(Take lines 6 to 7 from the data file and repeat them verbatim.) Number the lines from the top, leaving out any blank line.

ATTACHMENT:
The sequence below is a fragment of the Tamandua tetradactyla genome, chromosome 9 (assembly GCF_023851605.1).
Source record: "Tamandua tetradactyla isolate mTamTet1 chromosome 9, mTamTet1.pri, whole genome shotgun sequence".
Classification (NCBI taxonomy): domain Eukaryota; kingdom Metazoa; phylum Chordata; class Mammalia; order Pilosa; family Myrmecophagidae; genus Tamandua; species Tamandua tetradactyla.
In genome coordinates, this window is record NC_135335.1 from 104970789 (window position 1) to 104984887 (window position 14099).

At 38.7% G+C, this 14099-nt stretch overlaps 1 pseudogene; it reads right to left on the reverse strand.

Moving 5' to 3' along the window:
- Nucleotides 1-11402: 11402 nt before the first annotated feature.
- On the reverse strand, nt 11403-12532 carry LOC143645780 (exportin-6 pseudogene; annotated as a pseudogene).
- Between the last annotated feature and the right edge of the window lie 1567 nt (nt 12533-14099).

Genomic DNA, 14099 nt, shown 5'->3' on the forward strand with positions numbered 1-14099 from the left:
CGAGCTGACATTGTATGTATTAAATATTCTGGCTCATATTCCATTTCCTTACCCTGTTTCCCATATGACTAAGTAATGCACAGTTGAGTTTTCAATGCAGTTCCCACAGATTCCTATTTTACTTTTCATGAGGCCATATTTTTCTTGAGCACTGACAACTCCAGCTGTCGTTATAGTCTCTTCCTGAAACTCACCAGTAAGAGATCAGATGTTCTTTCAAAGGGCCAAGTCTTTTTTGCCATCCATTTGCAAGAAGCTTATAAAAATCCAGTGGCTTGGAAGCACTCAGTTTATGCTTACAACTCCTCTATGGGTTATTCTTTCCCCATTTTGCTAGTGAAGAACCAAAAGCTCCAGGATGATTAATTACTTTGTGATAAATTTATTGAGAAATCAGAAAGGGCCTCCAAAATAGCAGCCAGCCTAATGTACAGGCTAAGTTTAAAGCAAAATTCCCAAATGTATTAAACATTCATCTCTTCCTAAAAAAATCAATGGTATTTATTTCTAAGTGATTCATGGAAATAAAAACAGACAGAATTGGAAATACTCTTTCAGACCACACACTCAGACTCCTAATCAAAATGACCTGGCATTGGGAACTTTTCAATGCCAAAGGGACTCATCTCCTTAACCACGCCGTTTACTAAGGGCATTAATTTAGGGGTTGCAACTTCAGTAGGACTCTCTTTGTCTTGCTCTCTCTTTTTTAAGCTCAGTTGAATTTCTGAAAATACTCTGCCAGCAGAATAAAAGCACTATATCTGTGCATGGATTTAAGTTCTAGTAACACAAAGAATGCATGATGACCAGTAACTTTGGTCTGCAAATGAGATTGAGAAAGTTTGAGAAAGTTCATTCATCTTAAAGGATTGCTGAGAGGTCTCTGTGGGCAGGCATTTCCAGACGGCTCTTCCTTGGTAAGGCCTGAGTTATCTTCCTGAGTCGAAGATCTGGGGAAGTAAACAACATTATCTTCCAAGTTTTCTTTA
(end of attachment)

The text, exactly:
Moving 5' to 3' along the window:
- Nucleotides 1-11402: 11402 nt before the first annotated feature.